Whether in painting, in drawing, or in photography, or in graphics, one of the most important features of an image memorable is the right composition. Put simply – the arrangement of individual elements presented in a photograph, drawing or picture.
A well-composed illustration catches the eye and guides it as the artist wished.Bad – causes the viewer to not know what he is looking at, and the eyes are jumping from one element to another.
Since this is such an important aspect and repeating in so many areas of art, how to create a work well composed and pleasing to the eye? (At the same time, the “work” can even be the graphics on the advertising leaflet of the local pub) We will answer this question in this post. The principles discussed in it are of universal nature and will apply to all visual arts, as mentioned in the title.
ways of attracting / guiding eyesight
The viewer’s eyes can be attracted and guided in various ways:
- weight of elements – elements of the composition have a certain visual “weight”, eg. dark objects have more weight than pastel objects. A large, angular inscription in a gloomy color can overwhelm / dominate, for example, the composition of a poster or leaflet. You should be aware of this. The vision will certainly be the first one to look at him.
- line – we can use it to perfectly guide the viewer / recipient. The human eye naturally follows the lines drawn on the pictures. They can also be an implication, they do not have to be outlined. We can use this by drawing, for example, an “S” shaped road.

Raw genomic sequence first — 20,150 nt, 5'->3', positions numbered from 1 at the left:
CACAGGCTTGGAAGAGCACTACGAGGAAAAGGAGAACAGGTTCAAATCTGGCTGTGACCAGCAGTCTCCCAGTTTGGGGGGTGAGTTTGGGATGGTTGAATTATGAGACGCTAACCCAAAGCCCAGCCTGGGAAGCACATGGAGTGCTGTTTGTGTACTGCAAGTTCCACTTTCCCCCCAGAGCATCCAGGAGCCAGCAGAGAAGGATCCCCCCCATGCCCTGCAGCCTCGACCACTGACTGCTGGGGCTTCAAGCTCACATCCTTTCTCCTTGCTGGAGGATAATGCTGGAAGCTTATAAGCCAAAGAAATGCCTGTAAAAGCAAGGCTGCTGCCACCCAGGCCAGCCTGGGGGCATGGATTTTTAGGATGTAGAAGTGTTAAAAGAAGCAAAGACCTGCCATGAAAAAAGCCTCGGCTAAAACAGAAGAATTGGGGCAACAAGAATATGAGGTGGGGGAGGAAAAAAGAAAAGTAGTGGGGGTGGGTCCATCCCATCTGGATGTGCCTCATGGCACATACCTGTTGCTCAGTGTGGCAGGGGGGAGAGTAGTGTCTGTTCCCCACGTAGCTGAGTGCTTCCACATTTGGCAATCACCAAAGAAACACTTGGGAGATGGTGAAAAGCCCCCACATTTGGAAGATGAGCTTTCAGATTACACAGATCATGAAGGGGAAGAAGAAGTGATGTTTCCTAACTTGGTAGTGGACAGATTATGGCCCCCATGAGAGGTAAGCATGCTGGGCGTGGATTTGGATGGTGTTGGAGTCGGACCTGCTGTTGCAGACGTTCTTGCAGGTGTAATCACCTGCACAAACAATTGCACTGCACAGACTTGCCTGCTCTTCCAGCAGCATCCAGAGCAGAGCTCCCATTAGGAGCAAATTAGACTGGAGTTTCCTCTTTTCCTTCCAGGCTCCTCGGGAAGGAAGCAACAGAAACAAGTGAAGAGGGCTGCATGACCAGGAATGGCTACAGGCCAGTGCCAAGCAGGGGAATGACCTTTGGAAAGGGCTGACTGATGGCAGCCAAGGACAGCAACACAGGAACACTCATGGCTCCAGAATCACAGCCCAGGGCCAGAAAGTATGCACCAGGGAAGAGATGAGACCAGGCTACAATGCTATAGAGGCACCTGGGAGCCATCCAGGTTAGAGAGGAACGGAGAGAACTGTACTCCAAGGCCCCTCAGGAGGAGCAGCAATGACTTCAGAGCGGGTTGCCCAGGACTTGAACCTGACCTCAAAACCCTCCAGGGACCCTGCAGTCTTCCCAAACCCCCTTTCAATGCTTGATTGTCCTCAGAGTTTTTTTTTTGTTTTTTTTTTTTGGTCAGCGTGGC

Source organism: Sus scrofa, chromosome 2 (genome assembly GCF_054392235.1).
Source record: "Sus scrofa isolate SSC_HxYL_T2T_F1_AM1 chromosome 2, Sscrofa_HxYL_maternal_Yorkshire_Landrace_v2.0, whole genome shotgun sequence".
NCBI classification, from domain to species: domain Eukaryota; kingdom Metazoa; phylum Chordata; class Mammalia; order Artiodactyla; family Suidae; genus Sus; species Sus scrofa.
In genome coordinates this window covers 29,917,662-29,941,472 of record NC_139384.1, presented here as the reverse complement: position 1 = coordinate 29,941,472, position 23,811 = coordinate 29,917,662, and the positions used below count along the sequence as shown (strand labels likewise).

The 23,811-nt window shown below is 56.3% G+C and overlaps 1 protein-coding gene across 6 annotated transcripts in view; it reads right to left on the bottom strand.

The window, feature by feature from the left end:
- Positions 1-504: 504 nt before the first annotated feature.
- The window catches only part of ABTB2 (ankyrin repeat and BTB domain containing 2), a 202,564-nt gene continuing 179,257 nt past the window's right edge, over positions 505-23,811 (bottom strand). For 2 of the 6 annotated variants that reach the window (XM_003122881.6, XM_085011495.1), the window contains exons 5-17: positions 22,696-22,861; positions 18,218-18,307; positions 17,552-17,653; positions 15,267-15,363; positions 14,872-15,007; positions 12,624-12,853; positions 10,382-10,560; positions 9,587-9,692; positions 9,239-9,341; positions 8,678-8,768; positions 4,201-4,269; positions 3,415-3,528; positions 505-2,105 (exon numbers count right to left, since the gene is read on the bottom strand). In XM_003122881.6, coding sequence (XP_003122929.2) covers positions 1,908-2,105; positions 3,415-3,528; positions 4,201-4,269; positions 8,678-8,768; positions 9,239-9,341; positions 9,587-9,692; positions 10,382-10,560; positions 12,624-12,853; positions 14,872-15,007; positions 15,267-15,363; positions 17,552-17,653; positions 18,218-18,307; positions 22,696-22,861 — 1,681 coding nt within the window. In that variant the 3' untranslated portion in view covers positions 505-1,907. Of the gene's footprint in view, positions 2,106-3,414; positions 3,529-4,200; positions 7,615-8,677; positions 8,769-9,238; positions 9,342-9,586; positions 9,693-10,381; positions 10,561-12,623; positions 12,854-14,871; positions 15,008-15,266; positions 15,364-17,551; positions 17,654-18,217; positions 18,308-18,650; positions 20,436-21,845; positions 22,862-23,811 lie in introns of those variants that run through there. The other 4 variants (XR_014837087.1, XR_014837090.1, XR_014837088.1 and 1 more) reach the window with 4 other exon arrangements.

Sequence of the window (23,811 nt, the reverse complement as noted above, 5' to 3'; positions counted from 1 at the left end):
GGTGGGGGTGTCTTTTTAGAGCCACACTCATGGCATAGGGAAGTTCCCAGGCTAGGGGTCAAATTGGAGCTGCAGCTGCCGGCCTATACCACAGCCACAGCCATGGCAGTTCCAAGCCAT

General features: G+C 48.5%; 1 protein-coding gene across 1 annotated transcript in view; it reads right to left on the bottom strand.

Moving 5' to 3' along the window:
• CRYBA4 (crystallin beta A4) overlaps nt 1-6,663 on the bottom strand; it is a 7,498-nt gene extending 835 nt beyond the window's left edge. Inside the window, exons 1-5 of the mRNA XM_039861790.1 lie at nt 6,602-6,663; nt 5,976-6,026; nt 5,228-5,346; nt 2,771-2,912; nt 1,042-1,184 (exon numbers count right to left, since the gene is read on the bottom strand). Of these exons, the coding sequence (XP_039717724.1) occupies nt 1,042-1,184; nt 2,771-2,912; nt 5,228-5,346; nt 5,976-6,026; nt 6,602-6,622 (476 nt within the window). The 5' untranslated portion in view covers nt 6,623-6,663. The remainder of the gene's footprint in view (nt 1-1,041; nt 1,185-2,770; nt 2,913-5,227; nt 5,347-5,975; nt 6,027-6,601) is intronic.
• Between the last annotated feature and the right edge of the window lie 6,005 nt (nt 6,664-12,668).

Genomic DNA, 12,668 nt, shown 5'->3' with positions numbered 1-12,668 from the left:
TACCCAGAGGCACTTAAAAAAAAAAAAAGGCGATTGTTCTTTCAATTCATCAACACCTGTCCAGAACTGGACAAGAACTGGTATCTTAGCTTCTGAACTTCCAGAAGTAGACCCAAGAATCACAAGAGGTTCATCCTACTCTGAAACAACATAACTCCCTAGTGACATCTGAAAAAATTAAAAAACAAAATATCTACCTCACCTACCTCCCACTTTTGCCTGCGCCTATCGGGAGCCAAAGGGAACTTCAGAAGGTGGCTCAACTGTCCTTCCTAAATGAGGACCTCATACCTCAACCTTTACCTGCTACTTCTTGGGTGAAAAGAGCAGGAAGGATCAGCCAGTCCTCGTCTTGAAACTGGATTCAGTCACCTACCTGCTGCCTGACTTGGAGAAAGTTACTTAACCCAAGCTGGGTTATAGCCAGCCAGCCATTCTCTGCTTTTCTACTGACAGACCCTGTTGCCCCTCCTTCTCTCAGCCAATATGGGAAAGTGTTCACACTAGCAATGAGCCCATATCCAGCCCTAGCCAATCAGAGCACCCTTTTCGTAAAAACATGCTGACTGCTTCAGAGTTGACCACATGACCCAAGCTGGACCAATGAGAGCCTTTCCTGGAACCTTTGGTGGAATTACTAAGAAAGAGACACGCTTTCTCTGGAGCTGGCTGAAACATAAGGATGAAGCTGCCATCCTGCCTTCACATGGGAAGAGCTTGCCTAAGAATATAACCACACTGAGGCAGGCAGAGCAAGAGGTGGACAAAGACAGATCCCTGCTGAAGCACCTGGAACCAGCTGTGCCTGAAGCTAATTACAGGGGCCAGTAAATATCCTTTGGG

- color – as I mentioned in previous posts, you can achieve a lot with colors (eg. cold colors seem more distant from the viewer than warm ones). We should also take into account the symbolism of color. Images in a cooler tone will seem more elegant, a bit calmer, sadder. Warm colors – just the opposite. We will emphasize the message that we want to include in a given illustration. Using contrasting colors (opposite each other in the color wheel), we will also direct the viewer’s eyes.
- chiaroscuro – elements in the light will automatically attract attention and the first will be eye-catching.
- perspective – we will first focus our eyes on the elements located closer to the viewer, on the second elements next.
- center points – such can be, for example, eyes. One of the first things photographers learn is focusing on the eyes. There is something in the saying that the eyes are the mirror of the soul. In painting, the dominant point is the most eye-catching point.
Types of compositions:
- open – fragments of the image most often used in landscapes. They smoothly go beyond the line of a card / canvas, and their continuation of the viewer is supposed to imagine / add,
- closed – all elements of the composition are within the picture,
- static – presents static elements. As a perfect example, we can give any still lifes,
- dynamic – presents elements that are moving. Skewed lines are often used because they best reflect dynamics and movement,
- symmetrical – this is the composition when elements of the same weight composition are symmetrically located on both sides of the image,
- asymmetric – in contrast to the composition above, in this system we have, for example, one dominant element of greater weight and several other complementary elements arranged – as the name suggests – asymmetrically,
- in-line – the oldest known way to the depth of humanity (the line composition was used for the first time in rock drawings). Objects further away from the viewer are shown in higher rows,
- diagonal – elements are concentrated in such an image around a diagonal line,
- horizontal – elements are concentrated in such a picture around a horizontal line,
- rhythmic – the elements presented are rhythmically repeated,
- central – the most attention-grabbing element we have depicted in the middle.